, Volume 2, Issue 2, pp 195–218 | Cite as

Consequences of service reduction in municipal transit: San Francisco’s muni

  • Douglass B. LeeJr.


Urban transit in the United States is going through a crisis of rising costs, increasing fares, falling patronage, and concomitant service reductions; typical of the pattern is San Francisco’s Municipal Railway, the agency in charge of all the City’s transit. From a basic fare of 15c in 1969, two increases brought the fare to 25c by 1972, and cut sharply into a previously stable patronage. The “Muni”, in an effort to reduce costs and meet its budgeted deficit, attempted to reduce service by ten to fifteen percent. From an analysis of the data which could be obtained, it appears that neither efficiency not equity in the City would have been served by the proposed cutbacks. The analysis draws from a variety of sources and methods in exploring the interactions within the transportation system and within the city budget.


Income Public Transit Transit Service Urban Transportation Urban Transit 
These keywords were added by machine and not by the authors. This process is experimental and the keywords may be updated as the learning algorithm improves.


Unable to display preview. Download preview PDF.

Unable to display preview. Download preview PDF.


  1. Domencich, T. A. and Kraft, G. (1970). Free Transit. Lexington, Mass: Heath Lexington Books.Google Scholar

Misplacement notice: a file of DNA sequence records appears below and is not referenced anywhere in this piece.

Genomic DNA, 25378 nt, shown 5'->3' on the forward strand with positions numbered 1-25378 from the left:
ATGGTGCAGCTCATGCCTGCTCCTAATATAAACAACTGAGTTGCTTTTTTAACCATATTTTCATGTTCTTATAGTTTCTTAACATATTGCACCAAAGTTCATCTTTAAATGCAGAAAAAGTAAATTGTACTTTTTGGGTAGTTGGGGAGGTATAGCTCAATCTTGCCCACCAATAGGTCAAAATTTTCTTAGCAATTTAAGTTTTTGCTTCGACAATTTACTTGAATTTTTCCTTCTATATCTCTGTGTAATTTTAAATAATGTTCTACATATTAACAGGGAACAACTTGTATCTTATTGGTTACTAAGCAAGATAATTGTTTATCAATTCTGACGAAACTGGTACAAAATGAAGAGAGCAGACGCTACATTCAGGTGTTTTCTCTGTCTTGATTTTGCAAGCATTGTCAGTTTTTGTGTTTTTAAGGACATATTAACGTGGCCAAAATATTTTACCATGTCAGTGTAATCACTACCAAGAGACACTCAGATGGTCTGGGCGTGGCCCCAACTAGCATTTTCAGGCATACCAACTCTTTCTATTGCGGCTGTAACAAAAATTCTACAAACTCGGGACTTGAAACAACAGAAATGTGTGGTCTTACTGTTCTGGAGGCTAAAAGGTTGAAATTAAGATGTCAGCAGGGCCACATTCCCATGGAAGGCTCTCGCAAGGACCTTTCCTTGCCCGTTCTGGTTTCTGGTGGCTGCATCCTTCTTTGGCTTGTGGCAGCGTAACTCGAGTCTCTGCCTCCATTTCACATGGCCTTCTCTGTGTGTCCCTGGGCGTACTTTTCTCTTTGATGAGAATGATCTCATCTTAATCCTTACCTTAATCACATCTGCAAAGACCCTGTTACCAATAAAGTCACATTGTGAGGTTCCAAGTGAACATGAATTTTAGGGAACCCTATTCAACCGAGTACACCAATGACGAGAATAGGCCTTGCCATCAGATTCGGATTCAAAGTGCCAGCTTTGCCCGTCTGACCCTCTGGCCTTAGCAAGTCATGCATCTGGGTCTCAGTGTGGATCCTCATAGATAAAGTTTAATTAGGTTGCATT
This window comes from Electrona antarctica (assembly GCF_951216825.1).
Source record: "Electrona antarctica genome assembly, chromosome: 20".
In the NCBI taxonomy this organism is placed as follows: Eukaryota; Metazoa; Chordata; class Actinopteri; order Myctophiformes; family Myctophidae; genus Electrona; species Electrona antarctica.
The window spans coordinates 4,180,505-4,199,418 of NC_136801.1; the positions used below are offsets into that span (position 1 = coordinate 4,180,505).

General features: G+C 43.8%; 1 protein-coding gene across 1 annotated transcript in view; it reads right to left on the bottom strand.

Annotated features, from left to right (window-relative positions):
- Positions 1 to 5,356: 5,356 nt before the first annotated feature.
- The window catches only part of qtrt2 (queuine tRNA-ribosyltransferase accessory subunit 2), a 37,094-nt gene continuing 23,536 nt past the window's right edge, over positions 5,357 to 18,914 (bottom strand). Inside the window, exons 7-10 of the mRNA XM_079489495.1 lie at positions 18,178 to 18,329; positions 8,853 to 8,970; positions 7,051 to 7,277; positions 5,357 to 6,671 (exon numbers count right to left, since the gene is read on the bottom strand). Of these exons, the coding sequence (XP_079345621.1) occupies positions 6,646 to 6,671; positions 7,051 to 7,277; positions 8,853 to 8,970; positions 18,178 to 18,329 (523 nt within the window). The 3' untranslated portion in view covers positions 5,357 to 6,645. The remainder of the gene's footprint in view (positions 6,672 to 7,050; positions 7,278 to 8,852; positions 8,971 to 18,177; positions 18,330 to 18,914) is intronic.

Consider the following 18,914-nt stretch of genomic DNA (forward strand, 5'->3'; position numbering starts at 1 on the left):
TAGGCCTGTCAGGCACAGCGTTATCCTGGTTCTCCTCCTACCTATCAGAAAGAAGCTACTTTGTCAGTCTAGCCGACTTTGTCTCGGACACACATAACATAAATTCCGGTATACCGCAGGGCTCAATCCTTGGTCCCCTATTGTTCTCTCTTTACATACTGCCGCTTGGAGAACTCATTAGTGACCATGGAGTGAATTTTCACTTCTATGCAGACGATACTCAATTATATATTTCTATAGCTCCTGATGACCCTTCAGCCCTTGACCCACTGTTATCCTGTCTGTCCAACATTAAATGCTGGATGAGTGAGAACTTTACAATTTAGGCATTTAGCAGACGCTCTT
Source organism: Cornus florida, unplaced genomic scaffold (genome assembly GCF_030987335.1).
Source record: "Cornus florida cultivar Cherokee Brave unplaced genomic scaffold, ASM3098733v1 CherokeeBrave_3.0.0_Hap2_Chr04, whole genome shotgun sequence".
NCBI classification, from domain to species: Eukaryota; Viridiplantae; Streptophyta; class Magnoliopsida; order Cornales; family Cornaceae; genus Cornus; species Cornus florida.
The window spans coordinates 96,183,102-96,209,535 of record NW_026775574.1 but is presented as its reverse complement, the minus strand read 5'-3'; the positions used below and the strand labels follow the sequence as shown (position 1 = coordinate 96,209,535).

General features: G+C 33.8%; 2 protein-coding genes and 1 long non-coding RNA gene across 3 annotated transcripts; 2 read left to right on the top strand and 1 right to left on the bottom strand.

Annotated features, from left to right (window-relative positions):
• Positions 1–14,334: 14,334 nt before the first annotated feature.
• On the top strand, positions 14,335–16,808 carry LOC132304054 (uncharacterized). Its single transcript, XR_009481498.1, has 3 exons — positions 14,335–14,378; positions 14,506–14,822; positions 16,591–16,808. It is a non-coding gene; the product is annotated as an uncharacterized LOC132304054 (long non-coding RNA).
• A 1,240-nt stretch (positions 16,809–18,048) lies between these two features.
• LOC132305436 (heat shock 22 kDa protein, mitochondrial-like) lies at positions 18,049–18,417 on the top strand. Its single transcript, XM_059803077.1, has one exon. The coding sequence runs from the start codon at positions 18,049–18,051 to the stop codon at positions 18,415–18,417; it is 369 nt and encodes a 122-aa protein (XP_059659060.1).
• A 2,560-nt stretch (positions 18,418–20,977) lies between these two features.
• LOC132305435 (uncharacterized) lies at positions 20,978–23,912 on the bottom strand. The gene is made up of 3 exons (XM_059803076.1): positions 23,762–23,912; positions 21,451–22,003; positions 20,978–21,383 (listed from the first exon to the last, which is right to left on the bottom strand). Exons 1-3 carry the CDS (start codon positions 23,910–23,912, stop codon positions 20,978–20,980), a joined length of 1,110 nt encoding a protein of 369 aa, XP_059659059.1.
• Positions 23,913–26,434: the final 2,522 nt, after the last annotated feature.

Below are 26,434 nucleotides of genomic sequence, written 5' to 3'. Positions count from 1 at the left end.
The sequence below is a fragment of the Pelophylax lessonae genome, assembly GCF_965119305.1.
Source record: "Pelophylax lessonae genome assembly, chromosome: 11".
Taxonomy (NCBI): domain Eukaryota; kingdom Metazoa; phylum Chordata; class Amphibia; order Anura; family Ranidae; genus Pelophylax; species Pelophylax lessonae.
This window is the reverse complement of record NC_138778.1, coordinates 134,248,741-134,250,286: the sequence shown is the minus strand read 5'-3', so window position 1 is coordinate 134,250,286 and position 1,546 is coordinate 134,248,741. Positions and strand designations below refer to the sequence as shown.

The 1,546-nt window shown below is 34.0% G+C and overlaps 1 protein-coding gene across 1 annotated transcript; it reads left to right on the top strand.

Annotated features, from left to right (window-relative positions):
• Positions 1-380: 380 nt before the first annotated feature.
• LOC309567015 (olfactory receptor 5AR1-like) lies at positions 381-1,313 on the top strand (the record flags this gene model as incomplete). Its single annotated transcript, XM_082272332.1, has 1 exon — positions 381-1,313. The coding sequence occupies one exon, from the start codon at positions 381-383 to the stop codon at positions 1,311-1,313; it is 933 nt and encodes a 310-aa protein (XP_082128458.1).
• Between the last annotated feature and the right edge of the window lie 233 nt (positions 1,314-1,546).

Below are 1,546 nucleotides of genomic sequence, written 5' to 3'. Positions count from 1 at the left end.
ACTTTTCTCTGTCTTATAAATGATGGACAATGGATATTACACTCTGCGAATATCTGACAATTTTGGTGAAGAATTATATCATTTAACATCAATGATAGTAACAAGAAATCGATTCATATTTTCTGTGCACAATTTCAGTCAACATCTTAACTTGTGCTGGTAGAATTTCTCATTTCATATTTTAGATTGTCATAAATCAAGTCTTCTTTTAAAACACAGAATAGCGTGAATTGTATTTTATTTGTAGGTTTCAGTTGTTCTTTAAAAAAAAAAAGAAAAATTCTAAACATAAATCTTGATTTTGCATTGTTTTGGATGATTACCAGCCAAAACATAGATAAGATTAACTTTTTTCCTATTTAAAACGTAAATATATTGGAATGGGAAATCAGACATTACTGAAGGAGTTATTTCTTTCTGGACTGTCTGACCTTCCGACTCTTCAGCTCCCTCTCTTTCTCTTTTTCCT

2. Fitch, L. and Associates (1964). Urban Transportation and Public Policy. San Francisco: Chandler Publishing Co.Google Scholar
  3. Lee, D. B., Jr. (1972a). “The Costs of Private Automobile Usage to the City of San Francisco”, Working Paper No. 171. Berkeley: Institute of Urban and Regional Development, University of California.Google Scholar
  4. Lee, D. B., Jr. (1972b). “Consequences of Service Reduction in Municipal Transit: San Francisco’s Muni”, Working Paper No. 193. Berkeley: Institute of Urban and Regional Development, University of California.Google Scholar
  5. Meyer, J. R., Kain, J. F. and Wohl, M. (1967). The Urban Transportation Problem. Cambridge, Mass: Harvard University Press.Google Scholar
  6. Moses, L. N., and Williamson, H. F., Jr. (1963). “Value of Time, Choice of Mode, and the Subsidy Issue in Urban Transportation”, Journal of Political Economy, 71 (3): 247–64.CrossRefGoogle Scholar
  7. Solomon, R. J. and Saltzman, A. (1971). “History of Transit and Innovative Systems”, USL TR-70-20. Cambridge: Urban Systems Laboratory, Massachusetts Institute of Technology.Google Scholar

Copyright information

© Elsevier Scientific Publishing Company 1973

Authors and Affiliations

  • Douglass B. LeeJr.
    • 1
  1. 1.Department of City and Regional PlanningUniversity of CaliforniaBerkeley

Personalised recommendations